Robinson: A great many of our acquisitions for simulation-based training equipment are items that are already commercially available. We are seeing significant advances in simulator fidelity and resolution that improve the credibility for creating a fully immersive training environment. The more “life like” characteristics in a training scenario, the better the experience will be for our students; both trainers and providers. Through the use of audio-visual recording for debriefings, we are seeing that training received is well supplemented. There are several applications and lessons learned from the use of Department of Defense (DOD) simulation programs that favorably apply within the clinical provider training domain.
T.O.: In regards to collaboration within Team Orlando, who are you working with and/or plan on working with once the facility is up and running?
Robinson: Within Team Orlando, we leveraged an Interagency Agreement (IAA) between VHA and US Army Program Executive Office for Simulation Training and Instrumentation (PEO STRI). A cross-organizational Integrated Product Team (IPT) from SimLEARN, VHA Employee Education System, and the MedSim project office at Program Manager – Combined Arms Tactical Training (PM – CATT) works together in life-cycle acquisitions of simulation-based training solutions, systems and equipment. We are also coordinating with other Team Orlando entities as a participant within the Federal Medical Simulation Training Consortium (FMSTC).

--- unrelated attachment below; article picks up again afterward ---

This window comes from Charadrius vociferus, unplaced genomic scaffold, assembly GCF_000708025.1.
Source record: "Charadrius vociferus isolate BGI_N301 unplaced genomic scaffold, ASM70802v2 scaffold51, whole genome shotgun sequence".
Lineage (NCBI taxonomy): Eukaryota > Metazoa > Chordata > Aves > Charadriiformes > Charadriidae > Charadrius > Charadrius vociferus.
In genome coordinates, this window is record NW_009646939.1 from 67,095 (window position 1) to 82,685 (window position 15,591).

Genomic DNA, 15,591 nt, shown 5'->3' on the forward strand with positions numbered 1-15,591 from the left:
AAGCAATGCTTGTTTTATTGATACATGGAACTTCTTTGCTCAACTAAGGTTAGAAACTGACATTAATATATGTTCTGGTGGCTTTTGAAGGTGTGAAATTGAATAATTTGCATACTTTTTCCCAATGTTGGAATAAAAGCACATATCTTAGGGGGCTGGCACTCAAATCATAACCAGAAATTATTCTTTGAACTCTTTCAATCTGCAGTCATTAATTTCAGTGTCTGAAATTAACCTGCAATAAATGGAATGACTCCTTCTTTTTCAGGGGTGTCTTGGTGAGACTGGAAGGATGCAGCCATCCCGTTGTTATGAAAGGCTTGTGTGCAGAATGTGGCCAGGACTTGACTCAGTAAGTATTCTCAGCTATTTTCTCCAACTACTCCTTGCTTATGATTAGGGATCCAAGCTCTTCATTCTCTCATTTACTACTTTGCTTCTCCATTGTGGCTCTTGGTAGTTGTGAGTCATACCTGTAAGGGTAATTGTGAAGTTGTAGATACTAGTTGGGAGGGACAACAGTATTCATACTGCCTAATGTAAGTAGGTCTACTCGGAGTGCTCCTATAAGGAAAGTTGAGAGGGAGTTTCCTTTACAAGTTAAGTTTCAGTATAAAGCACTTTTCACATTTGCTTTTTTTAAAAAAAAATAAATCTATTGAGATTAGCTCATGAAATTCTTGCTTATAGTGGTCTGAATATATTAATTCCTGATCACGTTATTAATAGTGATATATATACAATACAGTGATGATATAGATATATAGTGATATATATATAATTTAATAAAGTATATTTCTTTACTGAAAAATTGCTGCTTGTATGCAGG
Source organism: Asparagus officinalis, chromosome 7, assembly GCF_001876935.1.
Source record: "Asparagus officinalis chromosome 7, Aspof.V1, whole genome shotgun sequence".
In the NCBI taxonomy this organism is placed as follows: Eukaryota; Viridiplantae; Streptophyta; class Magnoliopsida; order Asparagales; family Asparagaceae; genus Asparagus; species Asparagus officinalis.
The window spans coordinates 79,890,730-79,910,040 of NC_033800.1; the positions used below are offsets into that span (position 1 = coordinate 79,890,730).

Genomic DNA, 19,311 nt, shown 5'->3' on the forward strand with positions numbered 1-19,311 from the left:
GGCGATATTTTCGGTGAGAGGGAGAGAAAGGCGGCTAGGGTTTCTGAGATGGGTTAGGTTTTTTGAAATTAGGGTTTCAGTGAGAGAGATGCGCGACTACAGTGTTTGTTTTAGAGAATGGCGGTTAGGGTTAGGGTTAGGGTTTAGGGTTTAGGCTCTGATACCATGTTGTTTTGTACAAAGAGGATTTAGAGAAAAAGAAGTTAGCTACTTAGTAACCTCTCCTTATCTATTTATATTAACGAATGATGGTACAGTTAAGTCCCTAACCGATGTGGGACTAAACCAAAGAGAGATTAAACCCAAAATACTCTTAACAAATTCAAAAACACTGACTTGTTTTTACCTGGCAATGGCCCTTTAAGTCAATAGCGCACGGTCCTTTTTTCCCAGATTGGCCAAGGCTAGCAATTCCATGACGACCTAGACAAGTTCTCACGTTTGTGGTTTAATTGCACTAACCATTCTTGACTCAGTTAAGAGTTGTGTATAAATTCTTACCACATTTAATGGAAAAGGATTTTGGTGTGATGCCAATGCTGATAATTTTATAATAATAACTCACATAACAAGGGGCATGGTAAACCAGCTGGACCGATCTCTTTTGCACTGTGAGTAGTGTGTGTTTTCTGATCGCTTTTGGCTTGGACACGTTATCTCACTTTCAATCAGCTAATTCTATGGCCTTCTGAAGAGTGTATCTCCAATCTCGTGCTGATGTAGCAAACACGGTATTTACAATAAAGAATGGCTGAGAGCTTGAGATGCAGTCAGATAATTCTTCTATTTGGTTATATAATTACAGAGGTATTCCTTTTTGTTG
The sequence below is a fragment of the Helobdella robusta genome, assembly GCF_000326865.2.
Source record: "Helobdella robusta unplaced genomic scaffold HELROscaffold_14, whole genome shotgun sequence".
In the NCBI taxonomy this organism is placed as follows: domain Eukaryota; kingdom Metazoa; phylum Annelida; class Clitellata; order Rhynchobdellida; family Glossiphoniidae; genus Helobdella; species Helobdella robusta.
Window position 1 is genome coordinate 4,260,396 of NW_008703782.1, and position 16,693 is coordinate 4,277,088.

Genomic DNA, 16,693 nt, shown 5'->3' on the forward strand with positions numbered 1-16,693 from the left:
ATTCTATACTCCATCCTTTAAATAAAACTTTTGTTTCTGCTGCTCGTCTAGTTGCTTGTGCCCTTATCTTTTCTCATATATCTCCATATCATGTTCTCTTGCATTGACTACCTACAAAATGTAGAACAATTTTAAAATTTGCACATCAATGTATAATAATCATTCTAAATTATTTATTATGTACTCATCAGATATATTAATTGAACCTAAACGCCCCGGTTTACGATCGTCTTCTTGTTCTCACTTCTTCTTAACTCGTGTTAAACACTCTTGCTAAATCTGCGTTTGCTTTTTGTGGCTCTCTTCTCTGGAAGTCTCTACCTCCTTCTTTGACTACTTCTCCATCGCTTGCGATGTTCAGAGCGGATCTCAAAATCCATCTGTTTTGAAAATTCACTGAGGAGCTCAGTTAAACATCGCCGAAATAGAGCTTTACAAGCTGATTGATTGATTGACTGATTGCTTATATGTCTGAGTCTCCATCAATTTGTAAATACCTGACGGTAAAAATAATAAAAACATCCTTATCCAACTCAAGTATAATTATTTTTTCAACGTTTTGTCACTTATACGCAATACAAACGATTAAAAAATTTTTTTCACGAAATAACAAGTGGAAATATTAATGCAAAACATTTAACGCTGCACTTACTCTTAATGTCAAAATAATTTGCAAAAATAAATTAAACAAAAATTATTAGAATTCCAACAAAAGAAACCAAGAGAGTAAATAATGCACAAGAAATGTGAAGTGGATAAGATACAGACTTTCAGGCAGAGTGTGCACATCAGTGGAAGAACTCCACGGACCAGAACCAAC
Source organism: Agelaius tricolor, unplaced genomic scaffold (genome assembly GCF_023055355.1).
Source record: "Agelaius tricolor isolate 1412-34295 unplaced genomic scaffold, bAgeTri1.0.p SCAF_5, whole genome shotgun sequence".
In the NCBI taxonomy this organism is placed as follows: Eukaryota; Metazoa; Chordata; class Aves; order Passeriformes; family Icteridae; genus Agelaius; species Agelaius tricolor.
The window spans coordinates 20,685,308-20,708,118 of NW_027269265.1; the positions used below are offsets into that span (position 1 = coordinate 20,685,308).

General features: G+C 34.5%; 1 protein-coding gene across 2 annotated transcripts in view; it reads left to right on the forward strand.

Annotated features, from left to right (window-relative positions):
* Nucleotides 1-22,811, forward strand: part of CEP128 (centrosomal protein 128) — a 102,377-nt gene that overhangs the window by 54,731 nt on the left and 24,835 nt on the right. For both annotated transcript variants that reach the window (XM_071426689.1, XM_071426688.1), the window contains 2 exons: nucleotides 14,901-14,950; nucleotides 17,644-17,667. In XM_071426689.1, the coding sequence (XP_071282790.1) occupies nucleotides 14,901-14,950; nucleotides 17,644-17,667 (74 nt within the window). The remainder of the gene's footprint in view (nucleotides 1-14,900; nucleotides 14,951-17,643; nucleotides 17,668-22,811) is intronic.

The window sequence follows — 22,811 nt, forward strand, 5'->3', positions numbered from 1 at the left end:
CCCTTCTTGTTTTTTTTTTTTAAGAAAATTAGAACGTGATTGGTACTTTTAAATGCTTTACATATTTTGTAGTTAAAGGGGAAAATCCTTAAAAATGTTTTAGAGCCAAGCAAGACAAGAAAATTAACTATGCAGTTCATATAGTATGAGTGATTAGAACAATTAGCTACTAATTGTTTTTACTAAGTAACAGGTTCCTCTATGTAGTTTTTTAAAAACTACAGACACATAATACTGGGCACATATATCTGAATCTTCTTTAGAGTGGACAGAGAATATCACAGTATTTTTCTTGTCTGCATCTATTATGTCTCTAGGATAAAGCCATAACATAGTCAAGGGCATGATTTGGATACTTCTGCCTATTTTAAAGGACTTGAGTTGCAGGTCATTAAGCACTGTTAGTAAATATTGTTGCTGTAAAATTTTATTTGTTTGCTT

T.O.: Do you have any other closing thoughts or comments you would like to share?
Robinson: This is a very exciting time within VHA, Orlando and the medical community. I favorably compare this activation process to that of a pre-commissioning team of a first ship of its type. We’re already delivering train-the-trainer courses at our temporarily-leased office space. It’s very motivating to see the high levels of enthusiasm from our staff providing instruction, as well as from the future instructors excited to bring their newly acquired expertise home to share with their teammates. I believe the clinical training domain is quickly transitioning over the precipice for wide-scale use of simulation for training and evaluating competencies. Simulation has so much to offer to make great strides for training in a safe environment and improving clinical provider knowledge, skills and abilities.